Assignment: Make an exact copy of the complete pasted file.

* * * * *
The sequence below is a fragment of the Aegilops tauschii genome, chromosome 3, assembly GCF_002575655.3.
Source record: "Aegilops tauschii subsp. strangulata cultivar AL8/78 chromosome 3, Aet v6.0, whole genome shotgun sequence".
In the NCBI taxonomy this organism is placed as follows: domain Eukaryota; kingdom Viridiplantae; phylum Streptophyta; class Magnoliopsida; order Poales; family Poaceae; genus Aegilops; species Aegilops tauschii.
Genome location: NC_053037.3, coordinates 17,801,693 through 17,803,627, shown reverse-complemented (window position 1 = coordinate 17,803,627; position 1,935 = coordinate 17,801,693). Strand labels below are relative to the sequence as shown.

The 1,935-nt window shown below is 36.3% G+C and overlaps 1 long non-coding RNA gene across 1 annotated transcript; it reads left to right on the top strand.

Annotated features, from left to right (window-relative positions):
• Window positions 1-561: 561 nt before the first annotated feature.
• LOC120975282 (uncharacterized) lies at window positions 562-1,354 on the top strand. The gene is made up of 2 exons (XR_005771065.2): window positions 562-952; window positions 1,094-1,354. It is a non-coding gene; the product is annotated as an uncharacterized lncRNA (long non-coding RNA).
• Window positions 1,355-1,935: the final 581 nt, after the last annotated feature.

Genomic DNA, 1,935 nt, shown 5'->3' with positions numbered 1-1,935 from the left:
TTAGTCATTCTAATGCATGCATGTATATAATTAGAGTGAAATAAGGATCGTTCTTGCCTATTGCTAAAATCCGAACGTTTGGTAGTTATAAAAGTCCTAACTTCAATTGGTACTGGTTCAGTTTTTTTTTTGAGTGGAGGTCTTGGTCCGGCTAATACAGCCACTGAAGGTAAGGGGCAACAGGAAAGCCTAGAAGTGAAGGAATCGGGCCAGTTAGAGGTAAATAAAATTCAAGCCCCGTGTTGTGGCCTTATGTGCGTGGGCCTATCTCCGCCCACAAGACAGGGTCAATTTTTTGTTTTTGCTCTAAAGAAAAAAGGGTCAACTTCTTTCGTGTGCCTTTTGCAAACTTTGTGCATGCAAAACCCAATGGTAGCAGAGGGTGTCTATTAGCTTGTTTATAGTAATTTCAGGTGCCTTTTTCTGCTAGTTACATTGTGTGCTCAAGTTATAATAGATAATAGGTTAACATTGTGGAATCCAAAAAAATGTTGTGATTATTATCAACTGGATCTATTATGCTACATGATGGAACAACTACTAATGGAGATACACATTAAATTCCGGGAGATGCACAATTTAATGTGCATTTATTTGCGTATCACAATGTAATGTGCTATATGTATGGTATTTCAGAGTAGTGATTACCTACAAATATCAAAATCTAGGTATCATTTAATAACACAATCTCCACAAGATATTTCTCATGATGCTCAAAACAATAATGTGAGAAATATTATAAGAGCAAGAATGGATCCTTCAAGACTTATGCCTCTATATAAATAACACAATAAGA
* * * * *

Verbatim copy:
The sequence below is a fragment of the Aegilops tauschii genome, chromosome 3, assembly GCF_002575655.3.
Source record: "Aegilops tauschii subsp. strangulata cultivar AL8/78 chromosome 3, Aet v6.0, whole genome shotgun sequence".
In the NCBI taxonomy this organism is placed as follows: domain Eukaryota; kingdom Viridiplantae; phylum Streptophyta; class Magnoliopsida; order Poales; family Poaceae; genus Aegilops; species Aegilops tauschii.
Genome location: NC_053037.3, coordinates 17,801,693 through 17,803,627, shown reverse-complemented (window position 1 = coordinate 17,803,627; position 1,935 = coordinate 17,801,693). Strand labels below are relative to the sequence as shown.

The 1,935-nt window shown below is 36.3% G+C and overlaps 1 long non-coding RNA gene across 1 annotated transcript; it reads left to right on the top strand.

Annotated features, from left to right (window-relative positions):
• Window positions 1-561: 561 nt before the first annotated feature.
• LOC120975282 (uncharacterized) lies at window positions 562-1,354 on the top strand. The gene is made up of 2 exons (XR_005771065.2): window positions 562-952; window positions 1,094-1,354. It is a non-coding gene; the product is annotated as an uncharacterized lncRNA (long non-coding RNA).
• Window positions 1,355-1,935: the final 581 nt, after the last annotated feature.

Genomic DNA, 1,935 nt, shown 5'->3' with positions numbered 1-1,935 from the left:
TTAGTCATTCTAATGCATGCATGTATATAATTAGAGTGAAATAAGGATCGTTCTTGCCTATTGCTAAAATCCGAACGTTTGGTAGTTATAAAAGTCCTAACTTCAATTGGTACTGGTTCAGTTTTTTTTTTGAGTGGAGGTCTTGGTCCGGCTAATACAGCCACTGAAGGTAAGGGGCAACAGGAAAGCCTAGAAGTGAAGGAATCGGGCCAGTTAGAGGTAAATAAAATTCAAGCCCCGTGTTGTGGCCTTATGTGCGTGGGCCTATCTCCGCCCACAAGACAGGGTCAATTTTTTGTTTTTGCTCTAAAGAAAAAAGGGTCAACTTCTTTCGTGTGCCTTTTGCAAACTTTGTGCATGCAAAACCCAATGGTAGCAGAGGGTGTCTATTAGCTTGTTTATAGTAATTTCAGGTGCCTTTTTCTGCTAGTTACATTGTGTGCTCAAGTTATAATAGATAATAGGTTAACATTGTGGAATCCAAAAAAATGTTGTGATTATTATCAACTGGATCTATTATGCTACATGATGGAACAACTACTAATGGAGATACACATTAAATTCCGGGAGATGCACAATTTAATGTGCATTTATTTGCGTATCACAATGTAATGTGCTATATGTATGGTATTTCAGAGTAGTGATTACCTACAAATATCAAAATCTAGGTATCATTTAATAACACAATCTCCACAAGATATTTCTCATGATGCTCAAAACAATAATGTGAGAAATATTATAAGAGCAAGAATGGATCCTTCAAGACTTATGCCTCTATATAAATAACACAATAAGA